One of my pet hates in GNOME 3 on Fedora 16/17 (perhaps in other distributions also) is the apparent lack of functionality in the mouse pointer speed/acceleration. The GUI seems to have very little influence on the user experience…
As you can see, despite the fact that these options are dropped to the lowest setting possible, I found that the mouse pointers sensitivity was ridiculous. There have been a number of bugs raised previously, e.g. https://bugzilla.redhat.com/show_bug.cgi?id=390131 but was closed years ago. It appears that this bug has shown it’s ugly face again! Until this is fixed, an easy solution to this problem is to modify some of the properties in xinput. Modifications are typically done via a terminal but it’s (of course) easy to make these persist by scripting it and making sure it gets executed upon login (see further below for an example)
To use xinput properly, you need to know which device’s properties you want to modify, a simple ‘xinput’ command can show you all of the devices currently being used (and can be modified)…
[rdo@soundwave ~]$ xinput ⎡ Virtual core pointer id=2 [master pointer (3)] ⎜ ↳ Virtual core XTEST pointer id=4 [slave pointer (2)] ⎜ ↳ Logitech USB Laser Mouse id=10 [slave pointer (2)] ⎣ Virtual core keyboard id=3 [master keyboard (2)] ↳ Virtual core XTEST keyboard id=5 [slave keyboard (3)] ↳ Power Button id=6 [slave keyboard (3)] ↳ Power Button id=7 [slave keyboard (3)] ↳ Apple, Inc Apple Keyboard id=8 [slave keyboard (3)] ↳ Apple, Inc Apple Keyboard id=9 [slave keyboard (3)] ↳ Eee PC WMI hotkeys id=11 [slave keyboard (3)]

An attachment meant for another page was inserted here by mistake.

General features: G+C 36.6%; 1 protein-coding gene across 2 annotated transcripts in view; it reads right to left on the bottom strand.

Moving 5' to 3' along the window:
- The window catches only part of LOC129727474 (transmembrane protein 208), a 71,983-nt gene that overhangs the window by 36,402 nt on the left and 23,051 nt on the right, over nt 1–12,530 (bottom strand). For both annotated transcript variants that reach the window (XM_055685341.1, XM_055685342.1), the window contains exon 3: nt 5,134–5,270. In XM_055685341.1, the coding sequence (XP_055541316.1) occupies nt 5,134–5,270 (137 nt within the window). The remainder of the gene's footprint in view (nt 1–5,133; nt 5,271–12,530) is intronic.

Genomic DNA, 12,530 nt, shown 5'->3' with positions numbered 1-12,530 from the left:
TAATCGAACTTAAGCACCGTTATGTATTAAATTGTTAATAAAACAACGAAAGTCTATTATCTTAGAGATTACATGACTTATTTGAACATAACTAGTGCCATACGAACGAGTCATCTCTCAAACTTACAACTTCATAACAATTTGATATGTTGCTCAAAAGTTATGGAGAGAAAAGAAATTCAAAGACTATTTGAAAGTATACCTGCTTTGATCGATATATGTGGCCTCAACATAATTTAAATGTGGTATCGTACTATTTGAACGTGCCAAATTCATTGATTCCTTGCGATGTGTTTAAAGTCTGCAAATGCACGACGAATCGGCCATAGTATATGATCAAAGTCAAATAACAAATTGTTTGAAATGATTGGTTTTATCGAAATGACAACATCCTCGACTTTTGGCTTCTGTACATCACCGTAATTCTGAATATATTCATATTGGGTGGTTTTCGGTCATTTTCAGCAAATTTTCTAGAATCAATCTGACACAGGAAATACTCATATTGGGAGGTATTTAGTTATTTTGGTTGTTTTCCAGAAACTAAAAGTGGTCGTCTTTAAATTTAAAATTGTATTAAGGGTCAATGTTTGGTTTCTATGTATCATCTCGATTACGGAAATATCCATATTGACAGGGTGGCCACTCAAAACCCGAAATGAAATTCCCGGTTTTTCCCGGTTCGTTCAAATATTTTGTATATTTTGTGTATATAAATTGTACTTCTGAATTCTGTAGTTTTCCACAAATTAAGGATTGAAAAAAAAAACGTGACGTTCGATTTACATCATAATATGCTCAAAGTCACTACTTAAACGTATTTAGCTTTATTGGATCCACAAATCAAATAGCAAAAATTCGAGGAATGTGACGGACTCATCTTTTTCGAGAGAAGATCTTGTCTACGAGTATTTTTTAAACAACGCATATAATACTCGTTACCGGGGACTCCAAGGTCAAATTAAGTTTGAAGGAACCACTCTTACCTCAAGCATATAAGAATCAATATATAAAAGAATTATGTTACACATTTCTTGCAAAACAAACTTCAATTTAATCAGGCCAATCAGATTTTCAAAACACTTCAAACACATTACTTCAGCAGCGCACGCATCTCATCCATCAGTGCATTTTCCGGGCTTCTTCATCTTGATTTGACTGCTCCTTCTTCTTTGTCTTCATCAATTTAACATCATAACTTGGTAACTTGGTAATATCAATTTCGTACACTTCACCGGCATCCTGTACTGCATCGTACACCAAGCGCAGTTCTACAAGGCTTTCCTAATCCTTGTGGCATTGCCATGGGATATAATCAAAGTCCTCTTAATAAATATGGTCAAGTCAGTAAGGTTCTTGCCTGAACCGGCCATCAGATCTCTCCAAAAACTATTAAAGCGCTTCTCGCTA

So, in my case, I want to modify my ‘Logitech USB Laser Mouse’; to show all of the properties you can use the following:
[rdo@soundwave ~]$ xinput list-props 'Logitech USB Laser Mouse' Device 'Logitech USB Laser Mouse': Device Enabled (131): 1 ...(and so on)...
But the ones we’re primarily interested in here are as follows-
- “Device Accel Constant Deceleration”
- “Device Accel Velocity Scaling”
You can have a play with these values, making sure you’re happy with the speed/acceleration of your mouse, specific for your device. I set the following attributes/properties:
$ xinput --set-prop "Logitech USB Laser Mouse" "Device Accel Constant Deceleration" 1.5 $ xinput --set-prop "Logitech USB Laser Mouse" "Device Accel Velocity Scaling" 1
Obviously, this is set dynamically and will not persist after a logout/reboot. So an easy fix is to write a bash script that is called upon login:
[rdo@soundwave ~]$ cat .fix-mouse.sh #!/bin/bash xinput --set-prop "Logitech USB Laser Mouse" "Device Accel Constant Deceleration" 1.5 xinput --set-prop "Logitech USB Laser Mouse" "Device Accel Velocity Scaling" 1
I basically make this a ‘hidden’ file and have GNOME3 execute this script upon login, this is easily done, simply open up a terminal and launch ‘gnome-session-properties’, i.e.
You can then click on ‘Add’ (when on the ‘Startup Programs’ tab) and simply set the command path to be your recently created script. My example is shown below…
Any questions, as always, let me know 🙂